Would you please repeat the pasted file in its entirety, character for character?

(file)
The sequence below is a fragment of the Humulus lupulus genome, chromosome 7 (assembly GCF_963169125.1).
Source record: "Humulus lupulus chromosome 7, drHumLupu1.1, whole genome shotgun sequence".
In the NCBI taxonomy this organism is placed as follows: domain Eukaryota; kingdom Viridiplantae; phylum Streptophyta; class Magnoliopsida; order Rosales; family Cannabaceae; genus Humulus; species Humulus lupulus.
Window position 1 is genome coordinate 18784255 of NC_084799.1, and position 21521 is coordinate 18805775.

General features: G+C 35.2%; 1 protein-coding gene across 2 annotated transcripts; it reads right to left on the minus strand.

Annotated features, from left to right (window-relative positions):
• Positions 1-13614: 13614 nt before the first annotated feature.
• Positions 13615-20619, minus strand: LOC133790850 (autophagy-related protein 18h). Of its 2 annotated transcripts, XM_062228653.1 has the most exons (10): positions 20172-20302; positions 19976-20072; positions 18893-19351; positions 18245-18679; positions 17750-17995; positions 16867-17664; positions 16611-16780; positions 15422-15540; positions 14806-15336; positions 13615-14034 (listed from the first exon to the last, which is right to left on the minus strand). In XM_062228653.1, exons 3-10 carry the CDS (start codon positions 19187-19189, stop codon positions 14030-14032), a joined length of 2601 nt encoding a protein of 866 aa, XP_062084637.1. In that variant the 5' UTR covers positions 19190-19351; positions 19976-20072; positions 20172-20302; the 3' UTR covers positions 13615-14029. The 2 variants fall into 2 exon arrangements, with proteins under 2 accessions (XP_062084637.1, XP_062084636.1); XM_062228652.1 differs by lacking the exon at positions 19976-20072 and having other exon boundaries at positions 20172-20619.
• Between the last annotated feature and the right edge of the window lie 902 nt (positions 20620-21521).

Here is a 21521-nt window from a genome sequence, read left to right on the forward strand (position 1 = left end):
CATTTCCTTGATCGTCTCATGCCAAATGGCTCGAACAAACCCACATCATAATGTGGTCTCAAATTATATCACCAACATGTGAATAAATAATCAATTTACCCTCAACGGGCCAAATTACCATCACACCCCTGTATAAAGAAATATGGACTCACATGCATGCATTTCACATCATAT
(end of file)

The sequence below is a fragment of the Humulus lupulus genome, chromosome 7 (assembly GCF_963169125.1).
Source record: "Humulus lupulus chromosome 7, drHumLupu1.1, whole genome shotgun sequence".
In the NCBI taxonomy this organism is placed as follows: domain Eukaryota; kingdom Viridiplantae; phylum Streptophyta; class Magnoliopsida; order Rosales; family Cannabaceae; genus Humulus; species Humulus lupulus.
Window position 1 is genome coordinate 18784255 of NC_084799.1, and position 21521 is coordinate 18805775.

General features: G+C 35.2%; 1 protein-coding gene across 2 annotated transcripts; it reads right to left on the minus strand.

Annotated features, from left to right (window-relative positions):
• Positions 1-13614: 13614 nt before the first annotated feature.
• Positions 13615-20619, minus strand: LOC133790850 (autophagy-related protein 18h). Of its 2 annotated transcripts, XM_062228653.1 has the most exons (10): positions 20172-20302; positions 19976-20072; positions 18893-19351; positions 18245-18679; positions 17750-17995; positions 16867-17664; positions 16611-16780; positions 15422-15540; positions 14806-15336; positions 13615-14034 (listed from the first exon to the last, which is right to left on the minus strand). In XM_062228653.1, exons 3-10 carry the CDS (start codon positions 19187-19189, stop codon positions 14030-14032), a joined length of 2601 nt encoding a protein of 866 aa, XP_062084637.1. In that variant the 5' UTR covers positions 19190-19351; positions 19976-20072; positions 20172-20302; the 3' UTR covers positions 13615-14029. The 2 variants fall into 2 exon arrangements, with proteins under 2 accessions (XP_062084637.1, XP_062084636.1); XM_062228652.1 differs by lacking the exon at positions 19976-20072 and having other exon boundaries at positions 20172-20619.
• Between the last annotated feature and the right edge of the window lie 902 nt (positions 20620-21521).

Here is a 21521-nt window from a genome sequence, read left to right on the forward strand (position 1 = left end):
CATTTCCTTGATCGTCTCATGCCAAATGGCTCGAACAAACCCACATCATAATGTGGTCTCAAATTATATCACCAACATGTGAATAAATAATCAATTTACCCTCAACGGGCCAAATTACCATCACACCCCTGTATAAAGAAATATGGACTCACATGCATGCATTTCACATCATAT